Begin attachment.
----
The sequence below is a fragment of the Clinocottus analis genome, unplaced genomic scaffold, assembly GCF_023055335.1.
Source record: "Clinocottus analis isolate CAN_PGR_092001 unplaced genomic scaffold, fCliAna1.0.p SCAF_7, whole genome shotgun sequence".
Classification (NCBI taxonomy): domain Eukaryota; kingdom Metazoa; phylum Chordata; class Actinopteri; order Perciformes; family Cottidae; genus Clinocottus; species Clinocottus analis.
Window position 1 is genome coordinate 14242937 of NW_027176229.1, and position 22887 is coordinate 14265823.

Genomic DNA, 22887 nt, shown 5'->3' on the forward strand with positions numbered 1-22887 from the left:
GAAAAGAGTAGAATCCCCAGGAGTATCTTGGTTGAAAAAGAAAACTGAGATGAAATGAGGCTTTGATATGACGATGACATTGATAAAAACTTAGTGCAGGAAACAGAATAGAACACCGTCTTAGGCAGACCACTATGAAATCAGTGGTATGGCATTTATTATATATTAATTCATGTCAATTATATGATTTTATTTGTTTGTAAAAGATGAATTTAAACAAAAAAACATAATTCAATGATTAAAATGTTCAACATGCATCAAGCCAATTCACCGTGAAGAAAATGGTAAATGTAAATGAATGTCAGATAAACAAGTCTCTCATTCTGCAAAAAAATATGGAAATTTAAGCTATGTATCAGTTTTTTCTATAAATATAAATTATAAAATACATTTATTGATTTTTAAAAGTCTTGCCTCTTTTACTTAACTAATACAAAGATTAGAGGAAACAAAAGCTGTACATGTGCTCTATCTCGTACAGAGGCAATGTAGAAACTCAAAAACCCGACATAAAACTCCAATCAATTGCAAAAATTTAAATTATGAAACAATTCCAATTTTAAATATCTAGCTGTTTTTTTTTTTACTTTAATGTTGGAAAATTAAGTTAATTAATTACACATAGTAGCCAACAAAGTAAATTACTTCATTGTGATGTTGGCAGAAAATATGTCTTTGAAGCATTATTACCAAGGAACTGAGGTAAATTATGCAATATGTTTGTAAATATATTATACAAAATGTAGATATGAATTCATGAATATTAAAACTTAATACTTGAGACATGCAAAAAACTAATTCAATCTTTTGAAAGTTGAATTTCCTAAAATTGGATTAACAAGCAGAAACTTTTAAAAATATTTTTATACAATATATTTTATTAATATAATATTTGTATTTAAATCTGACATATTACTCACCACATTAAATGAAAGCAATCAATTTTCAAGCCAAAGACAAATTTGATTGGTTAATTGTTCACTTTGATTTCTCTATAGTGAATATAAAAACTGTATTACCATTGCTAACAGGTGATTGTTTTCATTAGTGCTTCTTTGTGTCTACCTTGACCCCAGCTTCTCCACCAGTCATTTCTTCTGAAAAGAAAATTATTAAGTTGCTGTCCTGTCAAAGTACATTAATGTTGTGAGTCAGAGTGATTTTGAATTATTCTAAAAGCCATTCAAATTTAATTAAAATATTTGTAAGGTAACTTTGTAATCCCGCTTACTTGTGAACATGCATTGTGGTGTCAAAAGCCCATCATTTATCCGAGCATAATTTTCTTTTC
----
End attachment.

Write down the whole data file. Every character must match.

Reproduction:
The sequence below is a fragment of the Clinocottus analis genome, unplaced genomic scaffold, assembly GCF_023055335.1.
Source record: "Clinocottus analis isolate CAN_PGR_092001 unplaced genomic scaffold, fCliAna1.0.p SCAF_7, whole genome shotgun sequence".
Classification (NCBI taxonomy): domain Eukaryota; kingdom Metazoa; phylum Chordata; class Actinopteri; order Perciformes; family Cottidae; genus Clinocottus; species Clinocottus analis.
Window position 1 is genome coordinate 14242937 of NW_027176229.1, and position 22887 is coordinate 14265823.

Genomic DNA, 22887 nt, shown 5'->3' on the forward strand with positions numbered 1-22887 from the left:
GAAAAGAGTAGAATCCCCAGGAGTATCTTGGTTGAAAAAGAAAACTGAGATGAAATGAGGCTTTGATATGACGATGACATTGATAAAAACTTAGTGCAGGAAACAGAATAGAACACCGTCTTAGGCAGACCACTATGAAATCAGTGGTATGGCATTTATTATATATTAATTCATGTCAATTATATGATTTTATTTGTTTGTAAAAGATGAATTTAAACAAAAAAACATAATTCAATGATTAAAATGTTCAACATGCATCAAGCCAATTCACCGTGAAGAAAATGGTAAATGTAAATGAATGTCAGATAAACAAGTCTCTCATTCTGCAAAAAAATATGGAAATTTAAGCTATGTATCAGTTTTTTCTATAAATATAAATTATAAAATACATTTATTGATTTTTAAAAGTCTTGCCTCTTTTACTTAACTAATACAAAGATTAGAGGAAACAAAAGCTGTACATGTGCTCTATCTCGTACAGAGGCAATGTAGAAACTCAAAAACCCGACATAAAACTCCAATCAATTGCAAAAATTTAAATTATGAAACAATTCCAATTTTAAATATCTAGCTGTTTTTTTTTTTACTTTAATGTTGGAAAATTAAGTTAATTAATTACACATAGTAGCCAACAAAGTAAATTACTTCATTGTGATGTTGGCAGAAAATATGTCTTTGAAGCATTATTACCAAGGAACTGAGGTAAATTATGCAATATGTTTGTAAATATATTATACAAAATGTAGATATGAATTCATGAATATTAAAACTTAATACTTGAGACATGCAAAAAACTAATTCAATCTTTTGAAAGTTGAATTTCCTAAAATTGGATTAACAAGCAGAAACTTTTAAAAATATTTTTATACAATATATTTTATTAATATAATATTTGTATTTAAATCTGACATATTACTCACCACATTAAATGAAAGCAATCAATTTTCAAGCCAAAGACAAATTTGATTGGTTAATTGTTCACTTTGATTTCTCTATAGTGAATATAAAAACTGTATTACCATTGCTAACAGGTGATTGTTTTCATTAGTGCTTCTTTGTGTCTACCTTGACCCCAGCTTCTCCACCAGTCATTTCTTCTGAAAAGAAAATTATTAAGTTGCTGTCCTGTCAAAGTACATTAATGTTGTGAGTCAGAGTGATTTTGAATTATTCTAAAAGCCATTCAAATTTAATTAAAATATTTGTAAGGTAACTTTGTAATCCCGCTTACTTGTGAACATGCATTGTGGTGTCAAAAGCCCATCATTTATCCGAGCATAATTTTCTTTTC